In “Andrew Jackson” Sean Wilentz makes the point that “Old Hickory” was very controversial in his own time, then accepted for many years as a champion of democracy, but recently has become a subject of controversy as a slaveowner and ruthless champion of Indian removal. There’s even a movement afoot to remove his image from 20-dollar bills, perhaps in favor of a black woman or Native American. Wilentz asks readers to judge Jackson by the standards of his time, not ours. It is interesting how little historians know about exactly where Jackson was born (probably in frontier South Carolina but perhaps in nearby North Carolina) or about Jackson’s father, who died before Andrew was born, perhaps due to a fatal accident while clearing trees. By all accounts “Young Hickory” was a drunken rake who’d brawl or duel at the drop of the hat and loved cards, horse racing, loose women.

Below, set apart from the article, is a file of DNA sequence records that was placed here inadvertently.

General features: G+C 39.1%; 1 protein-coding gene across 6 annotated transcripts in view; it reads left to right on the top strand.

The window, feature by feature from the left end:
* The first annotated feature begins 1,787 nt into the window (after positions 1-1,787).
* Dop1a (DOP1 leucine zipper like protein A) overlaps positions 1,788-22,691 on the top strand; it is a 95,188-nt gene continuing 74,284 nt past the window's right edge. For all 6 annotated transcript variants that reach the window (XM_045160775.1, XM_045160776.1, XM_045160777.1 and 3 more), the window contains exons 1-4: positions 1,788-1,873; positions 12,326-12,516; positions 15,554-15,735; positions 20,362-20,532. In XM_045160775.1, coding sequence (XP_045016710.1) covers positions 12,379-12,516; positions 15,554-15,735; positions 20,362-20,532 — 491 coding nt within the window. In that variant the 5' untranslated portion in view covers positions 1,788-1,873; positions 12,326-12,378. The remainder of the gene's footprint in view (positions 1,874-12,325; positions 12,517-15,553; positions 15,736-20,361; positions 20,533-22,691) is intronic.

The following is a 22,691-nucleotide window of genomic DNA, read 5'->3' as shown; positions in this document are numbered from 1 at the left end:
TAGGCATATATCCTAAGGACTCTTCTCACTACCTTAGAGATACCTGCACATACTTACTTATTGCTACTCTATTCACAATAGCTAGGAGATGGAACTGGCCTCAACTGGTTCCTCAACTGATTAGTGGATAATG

I enjoyed “The Revenant” despite many gory spots. Leonardo DiCaprio plays 1820s frontiersman Hugh Glass, whose half-breed son pays the ultimate price for disregarding his advice to be invisible and keep his mouth shut because white people, “don’t hear your voice. They just see the color of your face.” The film portrayed Native Americans in a positive light, more in harmony with nature than the rapacious interlopers who slaughtered them with the connivance of federal officials, including Andrew Jackson. Tom Hardy as villainous foil John Fitzgerald deserves an Oscar, as does Leonardo on this his sixth try, most recently for “The Wolf of Wall Street.”
Kawaan Short; NWI Times photo by John Luke
In the NWI Times Al Hamnik wrote about Carolina Panther all-star defensive lineman Kawaan Short and Chicago Bulls guard E’Traun Moore as goodwill ambassadors for their hometown East Chicago. The article stated: